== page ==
Disable duplicate comment detection for pages and posts

I’m involved in the production of a site and I found the need to disable WordPress’s detection of duplicate comments. While often a good idea there are times in certain use-cases to turn it off. In my case the comments system was being used to communicate back and forth with individuals over the content of a custom post type. More of a case of order processing. It worked out nicely. However it was common for us to repeat ourselves, even within the same conversation.
The only solutions I found were either editing a core WP file.(NEVER EDIT WORDPRESS CORE! Every time you do a kitten dies.) There is another solution.. several years old, that temporarily wraps the comment content in a random md5 hash. Nice trick, but that filter ends up going out in email alerts about the comment. The proper way to do it is to remove the filter that does the duplicate detection! Filters are important to understanding many of the things that happen to content like wrapping chunks of text in p tags and processing shortcodes.
Here is what I added to my theme functions.php file:

A single line in your functions.php file. Nice, eh?

Lupica: Colorado school shooting shows Newtown has changed nothing – NY Daily News

Link

Lupica: Colorado school shooting shows Newtown has changed nothing – NY Daily News.

I am saddened by the Sandy Hook shooting and any school shootings since. Unfortunately you can’t stop humans from being human. Bad people will do bad things. All we can do is make them accountable. The price of freedom is bad people can do bad things because we don’t know it will happen ahead of time. Freedom is important. It isn’t always nice.

New Theme: Part 5; about face

After many hours getting things set up properly with the Reverie theme, Foundation, Compass and Codekit I realized that Reverie wasn’t going to be a good solution for me. It’s a well built theme, however it would be difficult for me to use it as a framework. It hasn’t been updated in many months and there is not sign of development other than bug-fixes. In order for me to compile Reverie as I would need to as I make changes to the SCSS files I need to make sure I’m using an older version of Foundation that would not match the available Foundation documentation. Updating Reverie to make use of Foundation 4.2.3 defeats the purpose of using a framework, which is a head-start on development.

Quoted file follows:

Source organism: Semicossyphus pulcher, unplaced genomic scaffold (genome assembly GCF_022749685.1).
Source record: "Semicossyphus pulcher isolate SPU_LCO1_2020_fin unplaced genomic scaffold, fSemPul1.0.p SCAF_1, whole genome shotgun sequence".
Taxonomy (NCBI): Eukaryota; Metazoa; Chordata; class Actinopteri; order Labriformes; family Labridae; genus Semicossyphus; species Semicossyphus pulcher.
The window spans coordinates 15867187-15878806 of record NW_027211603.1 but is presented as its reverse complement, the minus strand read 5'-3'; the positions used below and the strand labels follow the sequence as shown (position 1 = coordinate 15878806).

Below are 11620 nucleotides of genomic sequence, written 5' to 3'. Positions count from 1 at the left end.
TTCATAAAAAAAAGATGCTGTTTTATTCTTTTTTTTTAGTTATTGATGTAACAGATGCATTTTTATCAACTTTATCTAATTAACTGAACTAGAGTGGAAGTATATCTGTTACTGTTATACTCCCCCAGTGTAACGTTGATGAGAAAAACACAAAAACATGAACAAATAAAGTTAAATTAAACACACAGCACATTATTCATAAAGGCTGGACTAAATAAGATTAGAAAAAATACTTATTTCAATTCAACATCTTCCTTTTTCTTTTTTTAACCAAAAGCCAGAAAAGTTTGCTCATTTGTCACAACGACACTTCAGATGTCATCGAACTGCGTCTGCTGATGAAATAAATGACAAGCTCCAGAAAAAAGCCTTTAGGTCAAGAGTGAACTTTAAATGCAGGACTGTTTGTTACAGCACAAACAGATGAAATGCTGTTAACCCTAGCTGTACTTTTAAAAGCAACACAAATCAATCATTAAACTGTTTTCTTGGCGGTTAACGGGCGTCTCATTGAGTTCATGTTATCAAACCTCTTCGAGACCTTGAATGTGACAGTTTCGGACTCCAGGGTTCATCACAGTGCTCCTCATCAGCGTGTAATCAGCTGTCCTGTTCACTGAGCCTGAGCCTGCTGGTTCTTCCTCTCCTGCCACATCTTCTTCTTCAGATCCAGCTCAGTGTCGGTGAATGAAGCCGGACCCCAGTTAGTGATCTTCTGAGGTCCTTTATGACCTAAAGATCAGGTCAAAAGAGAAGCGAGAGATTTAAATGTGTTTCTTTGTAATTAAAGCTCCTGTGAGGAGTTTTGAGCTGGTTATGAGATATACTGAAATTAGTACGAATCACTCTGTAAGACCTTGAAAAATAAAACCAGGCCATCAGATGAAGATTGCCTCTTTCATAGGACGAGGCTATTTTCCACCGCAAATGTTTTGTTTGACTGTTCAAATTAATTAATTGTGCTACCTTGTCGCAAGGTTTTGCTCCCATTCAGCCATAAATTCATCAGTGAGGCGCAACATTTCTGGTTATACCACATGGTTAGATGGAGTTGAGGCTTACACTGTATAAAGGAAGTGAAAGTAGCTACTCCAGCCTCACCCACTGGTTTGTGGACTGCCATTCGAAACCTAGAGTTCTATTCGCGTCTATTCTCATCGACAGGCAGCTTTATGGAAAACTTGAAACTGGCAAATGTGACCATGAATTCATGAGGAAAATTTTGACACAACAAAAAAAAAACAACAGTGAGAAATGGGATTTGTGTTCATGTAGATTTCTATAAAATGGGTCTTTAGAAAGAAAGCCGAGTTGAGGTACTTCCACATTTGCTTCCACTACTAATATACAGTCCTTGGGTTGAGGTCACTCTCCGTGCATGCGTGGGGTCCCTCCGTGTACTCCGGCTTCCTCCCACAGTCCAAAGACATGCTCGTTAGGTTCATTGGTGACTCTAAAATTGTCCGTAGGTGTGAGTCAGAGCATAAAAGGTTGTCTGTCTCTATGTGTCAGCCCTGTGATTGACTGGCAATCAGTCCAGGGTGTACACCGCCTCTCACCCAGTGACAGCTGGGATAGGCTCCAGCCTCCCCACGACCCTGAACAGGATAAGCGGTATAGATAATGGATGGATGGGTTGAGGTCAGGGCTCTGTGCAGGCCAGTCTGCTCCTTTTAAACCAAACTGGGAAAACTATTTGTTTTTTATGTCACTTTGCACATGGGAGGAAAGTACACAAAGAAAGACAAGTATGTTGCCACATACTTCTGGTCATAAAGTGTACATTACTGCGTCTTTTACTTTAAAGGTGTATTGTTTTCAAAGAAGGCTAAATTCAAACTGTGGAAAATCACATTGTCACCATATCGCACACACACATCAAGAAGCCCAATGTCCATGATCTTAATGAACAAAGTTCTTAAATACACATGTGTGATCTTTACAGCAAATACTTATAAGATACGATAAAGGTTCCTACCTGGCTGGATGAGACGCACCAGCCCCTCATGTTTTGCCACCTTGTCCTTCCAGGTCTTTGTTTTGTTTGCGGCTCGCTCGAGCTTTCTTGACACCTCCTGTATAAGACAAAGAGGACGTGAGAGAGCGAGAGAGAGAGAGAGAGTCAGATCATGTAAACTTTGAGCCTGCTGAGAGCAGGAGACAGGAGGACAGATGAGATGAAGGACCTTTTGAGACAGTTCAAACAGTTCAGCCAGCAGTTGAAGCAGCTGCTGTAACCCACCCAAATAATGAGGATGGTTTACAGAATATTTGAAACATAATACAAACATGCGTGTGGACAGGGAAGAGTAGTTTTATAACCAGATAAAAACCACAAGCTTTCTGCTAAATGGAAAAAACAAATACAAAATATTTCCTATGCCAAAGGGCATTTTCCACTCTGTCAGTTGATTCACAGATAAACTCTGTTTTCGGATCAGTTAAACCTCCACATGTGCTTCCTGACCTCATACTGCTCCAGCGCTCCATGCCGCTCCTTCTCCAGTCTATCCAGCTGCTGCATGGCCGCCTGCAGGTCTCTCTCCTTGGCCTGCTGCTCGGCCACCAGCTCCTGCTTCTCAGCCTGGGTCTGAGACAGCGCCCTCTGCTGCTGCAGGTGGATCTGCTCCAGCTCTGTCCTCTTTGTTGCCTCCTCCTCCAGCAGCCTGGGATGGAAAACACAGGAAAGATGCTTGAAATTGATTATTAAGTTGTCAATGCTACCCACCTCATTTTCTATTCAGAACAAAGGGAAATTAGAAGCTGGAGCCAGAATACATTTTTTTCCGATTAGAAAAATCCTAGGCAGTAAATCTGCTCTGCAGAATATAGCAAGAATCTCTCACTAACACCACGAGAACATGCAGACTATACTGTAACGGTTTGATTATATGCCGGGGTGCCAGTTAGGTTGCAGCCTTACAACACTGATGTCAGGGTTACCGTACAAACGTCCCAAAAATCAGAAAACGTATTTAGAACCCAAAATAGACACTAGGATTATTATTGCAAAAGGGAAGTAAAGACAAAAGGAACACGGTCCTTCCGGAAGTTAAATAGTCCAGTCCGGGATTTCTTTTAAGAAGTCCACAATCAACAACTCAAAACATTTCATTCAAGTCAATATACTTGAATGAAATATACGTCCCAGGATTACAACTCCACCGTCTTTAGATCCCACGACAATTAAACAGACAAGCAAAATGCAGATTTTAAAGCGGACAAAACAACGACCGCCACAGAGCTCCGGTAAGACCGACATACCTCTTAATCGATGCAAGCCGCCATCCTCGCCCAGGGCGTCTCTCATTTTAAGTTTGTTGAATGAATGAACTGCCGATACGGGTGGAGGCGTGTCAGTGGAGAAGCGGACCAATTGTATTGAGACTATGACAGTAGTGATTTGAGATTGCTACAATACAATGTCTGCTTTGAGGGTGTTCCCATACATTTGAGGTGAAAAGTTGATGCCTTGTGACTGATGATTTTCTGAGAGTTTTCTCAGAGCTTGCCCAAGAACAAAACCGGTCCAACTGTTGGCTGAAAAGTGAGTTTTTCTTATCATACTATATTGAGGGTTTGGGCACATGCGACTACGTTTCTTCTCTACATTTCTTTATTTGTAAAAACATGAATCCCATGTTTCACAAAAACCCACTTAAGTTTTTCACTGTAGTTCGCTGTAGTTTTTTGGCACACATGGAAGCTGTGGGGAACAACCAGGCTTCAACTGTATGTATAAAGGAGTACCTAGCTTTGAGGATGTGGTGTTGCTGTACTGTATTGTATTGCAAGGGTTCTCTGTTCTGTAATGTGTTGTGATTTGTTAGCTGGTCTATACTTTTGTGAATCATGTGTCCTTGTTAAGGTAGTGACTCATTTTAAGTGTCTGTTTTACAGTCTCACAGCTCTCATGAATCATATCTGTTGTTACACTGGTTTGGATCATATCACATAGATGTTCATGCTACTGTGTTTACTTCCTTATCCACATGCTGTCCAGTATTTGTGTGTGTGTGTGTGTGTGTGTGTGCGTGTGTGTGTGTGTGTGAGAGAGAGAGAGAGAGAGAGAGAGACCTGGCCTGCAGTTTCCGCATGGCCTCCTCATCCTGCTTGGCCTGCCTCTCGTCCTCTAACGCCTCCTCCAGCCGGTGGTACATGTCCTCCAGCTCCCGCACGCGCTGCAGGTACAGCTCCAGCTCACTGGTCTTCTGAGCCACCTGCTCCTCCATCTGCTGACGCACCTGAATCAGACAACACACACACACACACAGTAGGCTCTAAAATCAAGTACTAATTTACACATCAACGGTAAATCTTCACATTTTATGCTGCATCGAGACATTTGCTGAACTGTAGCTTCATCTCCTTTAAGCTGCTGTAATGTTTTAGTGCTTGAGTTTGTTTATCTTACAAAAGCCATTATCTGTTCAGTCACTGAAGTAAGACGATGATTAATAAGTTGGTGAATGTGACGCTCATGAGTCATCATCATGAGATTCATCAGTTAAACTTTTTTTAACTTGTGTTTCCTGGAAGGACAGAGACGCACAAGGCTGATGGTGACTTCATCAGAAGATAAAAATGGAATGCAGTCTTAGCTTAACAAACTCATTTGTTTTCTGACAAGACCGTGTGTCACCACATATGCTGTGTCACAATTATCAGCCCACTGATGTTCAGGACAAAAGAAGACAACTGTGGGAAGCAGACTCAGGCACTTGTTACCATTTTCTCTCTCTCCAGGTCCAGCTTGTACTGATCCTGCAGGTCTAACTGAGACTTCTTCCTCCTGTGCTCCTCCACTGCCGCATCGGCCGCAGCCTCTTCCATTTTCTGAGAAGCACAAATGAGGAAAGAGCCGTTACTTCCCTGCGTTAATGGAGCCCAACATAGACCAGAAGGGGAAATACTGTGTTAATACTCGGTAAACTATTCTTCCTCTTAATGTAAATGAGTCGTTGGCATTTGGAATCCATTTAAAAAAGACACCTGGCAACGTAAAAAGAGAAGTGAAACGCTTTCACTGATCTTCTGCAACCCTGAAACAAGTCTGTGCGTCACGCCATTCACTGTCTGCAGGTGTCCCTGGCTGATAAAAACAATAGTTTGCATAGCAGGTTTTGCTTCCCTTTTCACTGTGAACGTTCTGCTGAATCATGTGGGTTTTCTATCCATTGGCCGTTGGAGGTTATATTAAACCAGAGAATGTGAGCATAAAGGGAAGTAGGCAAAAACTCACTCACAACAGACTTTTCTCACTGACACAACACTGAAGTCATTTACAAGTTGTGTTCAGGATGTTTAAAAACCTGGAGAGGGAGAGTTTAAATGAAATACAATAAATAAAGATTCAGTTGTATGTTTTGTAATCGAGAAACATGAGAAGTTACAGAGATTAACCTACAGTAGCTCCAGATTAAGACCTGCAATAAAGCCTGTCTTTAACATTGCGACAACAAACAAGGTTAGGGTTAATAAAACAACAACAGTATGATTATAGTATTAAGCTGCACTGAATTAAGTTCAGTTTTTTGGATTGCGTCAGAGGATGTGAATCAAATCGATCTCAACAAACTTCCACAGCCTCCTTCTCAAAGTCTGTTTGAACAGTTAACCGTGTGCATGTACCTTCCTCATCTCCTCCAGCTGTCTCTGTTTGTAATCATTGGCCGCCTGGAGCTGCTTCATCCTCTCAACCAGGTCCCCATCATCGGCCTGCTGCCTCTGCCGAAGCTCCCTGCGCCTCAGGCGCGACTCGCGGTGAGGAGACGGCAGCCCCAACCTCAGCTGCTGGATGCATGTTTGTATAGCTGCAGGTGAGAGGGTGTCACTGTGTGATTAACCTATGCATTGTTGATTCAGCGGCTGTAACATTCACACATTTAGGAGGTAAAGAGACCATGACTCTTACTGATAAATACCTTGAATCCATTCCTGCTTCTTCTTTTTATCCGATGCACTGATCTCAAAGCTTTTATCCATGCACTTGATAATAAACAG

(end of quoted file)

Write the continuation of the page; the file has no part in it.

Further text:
So now I am back to Underscores and the stand-alone version of foundation with the menu system integration provided by Reverie. I copied over the custom walker functions that apply the classes needed for the Foundation. A good result.
The next thing I decided I needed was a logo. I did spend several hours designing it.. and I tried not to over-think it. I wanted something simple and elegant with some sort of twist. The twist was I was going to animate it. I’m not clear yet on the device level support, but I’m happy to say it works great on my Android OS 2.3 phone. There were javascript solutions, but I chose CSS. I will always look for a css solution before I pick a javascript one.
I’m going to start tweaking the layout and adding in features from Foundation as I find good uses for them. This theme is going to be a playground and showplace for my web design skills so putting in features just for fun is acceptable.

New Theme: Part 4; A change of direction

I dove into the code.. and cringed. One of the next things after getting all the scripts and java-scripts linked up is to start with a working menu. Now I’ve created custom menus before.. and I know how to make some adjustments to a menu structure with wp_nav_menu. But the structure Foundation wants, takes a custom walker and a structure that needs classes at the sub-menu level.   Not fun. So I was going to see if there was a good example of how to handle it in an already existing WordPress theme. I looked up the Reverie Framework before. But I wasn’t happy with how long it’s been since it’s last update. But looking through the code.. I found I *can* update the Foundation to it’s latest version. The developers did a lot of great work merging WordPress theme and Foundation. From their site it appears to be inspired by the code structure of Roots that is based on HTML5 Boilerplate and Twitter Bootstrap.

So.. Re-invent the wheel.. try to merge underscores and Foundation by myself? Hmmm.. well, the point of all of this was to have a lean, responsive website that make use of tools that would give me a head-start to get right to the customization of a WordPress theme and a chance to learn what Foundation can do for me.

So.. I’m going to try Reverie and see what I can do with it. It will also give me a chance to play with Compass.  I’ve used SASS before.. I’m still learning as I go and hadn’t gotten around to Compass yet.

I just updated Reverie to Foundation 4.2.3.  Next I’ll upload and activate it. Then I’ll dig into the code and start customizing. This is my idea of fun. So… sad. ;)